Bibi Calderaro in Telefone Sem Fio: Word-Things of Augusto de Campos Revisited, The Elizabeth Foundation for the Arts, New York, NY

Rossana Martinez, See the World in Orange and Blue, 2011

November 4 – December 17, 2011

Please join the curators and participating artists and poets for the opening of Telefone Sem Fio: Word-Things of Augusto de Campos Revisited. This exhibition, a collaboration between EFA Project Space and Telephone, uses the work of the Brazilian poet Augusto de Campos as a catalyst for an experimental multi-disciplinary exercise in which an outstanding group of poets and artists, who exist across a continuum of text, sound and visual expression, invent translations of select examples of De Campos’ work.

In its first year of publication, Telephone has become a respected voice in the poetry community. It features four to five poems from one foreign poet in each issue, which are then translated roughly ten times by multiple different poets and translators. There are no rules about how each poem should be translated. The first two issues focused on the work of Ulijana Wolf as well as a collaboration between Steve Savage & Renée Gagnon; the third will focus on Augusto de Campos. In this short time, the publication has been featured in Harper’s Magazine and BOMB. Its new incarnation as Telephone Books is set to launch in Fall 2012.

Ugly Duckling Presse is a non-profit art & publishing organization whose mission is to produce artisanal and trade editions of new poetry, translation, experimental non-fiction, performance texts, and books by artists. With a volunteer editorial collective of artists and writers at its heart, UDP grew out of a 1990s zine into a Brooklyn-based small press that has published more than 200 titles to date, with an editorial office and letterpress workshop in the Old American Can Factory in Gowanus. UDP favors emerging, international, and “forgotten” writers, and its books, chapbooks, artist’s books, broadsides, and periodicals often contain handmade elements, calling attention to the labor and history of bookmaking.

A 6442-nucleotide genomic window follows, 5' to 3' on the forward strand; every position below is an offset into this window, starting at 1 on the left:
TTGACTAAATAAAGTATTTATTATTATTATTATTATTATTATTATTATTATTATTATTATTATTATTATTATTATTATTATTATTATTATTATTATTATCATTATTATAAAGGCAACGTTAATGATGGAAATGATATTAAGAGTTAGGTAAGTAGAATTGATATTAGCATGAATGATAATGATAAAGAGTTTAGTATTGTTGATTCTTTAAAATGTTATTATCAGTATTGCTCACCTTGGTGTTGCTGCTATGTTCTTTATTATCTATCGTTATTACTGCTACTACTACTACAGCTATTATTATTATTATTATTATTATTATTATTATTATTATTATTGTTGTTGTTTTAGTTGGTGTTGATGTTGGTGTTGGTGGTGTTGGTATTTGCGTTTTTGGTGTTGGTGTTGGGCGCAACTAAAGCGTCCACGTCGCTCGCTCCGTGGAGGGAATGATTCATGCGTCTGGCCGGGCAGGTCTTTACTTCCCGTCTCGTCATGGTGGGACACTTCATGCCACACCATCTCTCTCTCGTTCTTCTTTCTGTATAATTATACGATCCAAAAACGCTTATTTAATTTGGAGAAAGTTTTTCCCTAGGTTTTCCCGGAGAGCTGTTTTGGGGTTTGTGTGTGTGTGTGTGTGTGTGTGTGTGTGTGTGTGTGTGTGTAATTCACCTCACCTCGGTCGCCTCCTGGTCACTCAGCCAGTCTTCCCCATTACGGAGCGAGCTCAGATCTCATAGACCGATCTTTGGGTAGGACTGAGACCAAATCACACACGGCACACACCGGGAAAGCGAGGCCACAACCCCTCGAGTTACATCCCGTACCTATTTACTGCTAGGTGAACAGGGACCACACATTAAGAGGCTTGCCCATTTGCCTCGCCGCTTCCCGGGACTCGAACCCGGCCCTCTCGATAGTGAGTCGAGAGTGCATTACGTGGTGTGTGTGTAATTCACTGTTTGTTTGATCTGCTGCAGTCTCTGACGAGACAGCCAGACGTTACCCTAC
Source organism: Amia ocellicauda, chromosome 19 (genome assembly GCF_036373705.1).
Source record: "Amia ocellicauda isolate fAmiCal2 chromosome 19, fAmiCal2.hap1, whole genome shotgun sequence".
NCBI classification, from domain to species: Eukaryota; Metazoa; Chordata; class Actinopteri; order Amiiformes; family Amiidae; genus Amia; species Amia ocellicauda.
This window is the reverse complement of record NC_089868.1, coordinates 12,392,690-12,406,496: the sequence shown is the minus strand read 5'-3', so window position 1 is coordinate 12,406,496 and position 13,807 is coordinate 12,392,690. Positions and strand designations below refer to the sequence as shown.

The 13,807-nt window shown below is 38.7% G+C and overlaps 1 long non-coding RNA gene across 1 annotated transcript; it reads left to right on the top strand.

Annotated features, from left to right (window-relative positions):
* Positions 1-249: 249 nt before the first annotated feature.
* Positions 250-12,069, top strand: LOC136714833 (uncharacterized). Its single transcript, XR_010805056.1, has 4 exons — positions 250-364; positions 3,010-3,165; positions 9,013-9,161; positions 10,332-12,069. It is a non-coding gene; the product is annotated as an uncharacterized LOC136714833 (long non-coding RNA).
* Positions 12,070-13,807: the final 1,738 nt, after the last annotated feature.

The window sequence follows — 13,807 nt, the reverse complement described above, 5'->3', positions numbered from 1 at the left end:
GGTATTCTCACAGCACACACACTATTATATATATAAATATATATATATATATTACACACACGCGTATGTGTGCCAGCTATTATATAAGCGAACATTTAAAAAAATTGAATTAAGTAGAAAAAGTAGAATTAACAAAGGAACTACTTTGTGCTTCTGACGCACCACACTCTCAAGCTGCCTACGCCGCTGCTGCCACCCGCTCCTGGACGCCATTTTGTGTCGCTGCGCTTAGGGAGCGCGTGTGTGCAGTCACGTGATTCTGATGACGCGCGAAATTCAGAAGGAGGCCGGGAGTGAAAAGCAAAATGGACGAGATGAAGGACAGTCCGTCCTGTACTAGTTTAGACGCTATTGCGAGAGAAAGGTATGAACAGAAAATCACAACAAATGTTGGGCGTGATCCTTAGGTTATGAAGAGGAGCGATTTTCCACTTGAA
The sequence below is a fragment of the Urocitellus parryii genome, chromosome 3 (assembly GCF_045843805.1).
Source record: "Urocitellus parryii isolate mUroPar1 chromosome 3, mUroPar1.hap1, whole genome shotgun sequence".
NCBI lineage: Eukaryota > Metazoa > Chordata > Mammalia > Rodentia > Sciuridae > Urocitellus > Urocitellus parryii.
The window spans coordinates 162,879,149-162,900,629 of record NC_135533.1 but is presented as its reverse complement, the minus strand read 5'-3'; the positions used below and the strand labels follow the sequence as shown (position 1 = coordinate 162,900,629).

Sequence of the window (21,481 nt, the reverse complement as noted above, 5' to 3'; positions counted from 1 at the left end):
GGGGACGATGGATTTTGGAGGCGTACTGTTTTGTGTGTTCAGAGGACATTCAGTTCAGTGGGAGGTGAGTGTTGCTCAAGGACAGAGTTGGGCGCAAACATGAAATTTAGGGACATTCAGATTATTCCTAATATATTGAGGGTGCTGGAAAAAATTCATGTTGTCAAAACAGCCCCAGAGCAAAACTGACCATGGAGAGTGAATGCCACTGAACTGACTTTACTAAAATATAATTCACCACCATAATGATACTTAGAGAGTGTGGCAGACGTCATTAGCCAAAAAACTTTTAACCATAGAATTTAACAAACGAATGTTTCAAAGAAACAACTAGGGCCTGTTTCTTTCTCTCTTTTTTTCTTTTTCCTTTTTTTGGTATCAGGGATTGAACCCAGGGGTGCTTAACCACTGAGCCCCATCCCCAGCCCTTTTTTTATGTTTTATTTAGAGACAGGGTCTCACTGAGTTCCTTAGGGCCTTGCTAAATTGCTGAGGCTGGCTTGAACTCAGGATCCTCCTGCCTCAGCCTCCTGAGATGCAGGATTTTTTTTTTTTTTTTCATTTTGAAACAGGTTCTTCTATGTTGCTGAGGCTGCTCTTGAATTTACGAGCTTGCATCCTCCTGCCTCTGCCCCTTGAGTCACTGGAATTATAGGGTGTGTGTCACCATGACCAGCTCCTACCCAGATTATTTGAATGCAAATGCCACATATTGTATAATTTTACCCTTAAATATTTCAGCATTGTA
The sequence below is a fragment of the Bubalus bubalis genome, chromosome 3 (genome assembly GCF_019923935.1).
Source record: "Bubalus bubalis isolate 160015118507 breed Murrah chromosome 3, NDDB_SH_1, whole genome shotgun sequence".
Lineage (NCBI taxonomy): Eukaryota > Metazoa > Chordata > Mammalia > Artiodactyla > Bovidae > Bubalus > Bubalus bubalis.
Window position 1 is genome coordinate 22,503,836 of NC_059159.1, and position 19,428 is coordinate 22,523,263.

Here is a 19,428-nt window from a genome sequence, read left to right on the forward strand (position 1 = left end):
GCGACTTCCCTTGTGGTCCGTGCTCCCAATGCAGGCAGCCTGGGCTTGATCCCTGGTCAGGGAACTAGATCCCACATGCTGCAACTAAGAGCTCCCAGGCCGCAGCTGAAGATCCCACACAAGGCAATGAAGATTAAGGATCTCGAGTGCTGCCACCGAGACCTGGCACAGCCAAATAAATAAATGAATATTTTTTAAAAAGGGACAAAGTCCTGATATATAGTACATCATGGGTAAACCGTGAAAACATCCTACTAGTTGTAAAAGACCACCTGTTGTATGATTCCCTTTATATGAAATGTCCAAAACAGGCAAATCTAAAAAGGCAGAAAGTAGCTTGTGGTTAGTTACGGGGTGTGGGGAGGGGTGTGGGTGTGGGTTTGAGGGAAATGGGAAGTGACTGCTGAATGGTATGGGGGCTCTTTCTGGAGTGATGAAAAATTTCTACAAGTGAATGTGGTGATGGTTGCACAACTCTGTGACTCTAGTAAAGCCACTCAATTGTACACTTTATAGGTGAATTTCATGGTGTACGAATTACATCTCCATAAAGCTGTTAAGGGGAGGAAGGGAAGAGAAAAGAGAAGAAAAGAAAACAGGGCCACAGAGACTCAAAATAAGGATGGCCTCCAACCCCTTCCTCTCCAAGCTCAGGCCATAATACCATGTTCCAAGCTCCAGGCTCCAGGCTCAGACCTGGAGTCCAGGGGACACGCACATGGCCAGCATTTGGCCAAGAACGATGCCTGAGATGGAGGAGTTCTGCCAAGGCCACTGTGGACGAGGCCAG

EFA Project Space, a program of the Elizabeth Foundation for the Arts, was launched in September 2008 with a focus on the investigation of the creative process, aiming to provide dynamic exchanges between artists, cultural workers, and the public. The Project Space presents exhibitions and programs in collaboration with a diverse range of organizations, curators and artists to provide a comprehensive and critical perspective on creative practices. A major aspect of the program’s development is ongoing outreach to the myriad individuals and institutions effectively shaping culture today.

The Elizabeth Foundation for the Arts (EFA) is a 501 (c) (3) public charity. Through its three core programs, EFA Studios , EFA Project Space, and the Robert Blackburn Printmaking Workshop, EFA is dedicated to providing artists across all disciplines with space, tools and a cooperative forum for the development of individual practice. www.efanyc.org

EFA Project Space is supported in part by public funds from the New York City Department of Cultural Affairs. Private funding for the program has been received from the Lily Auchincloss Foundation.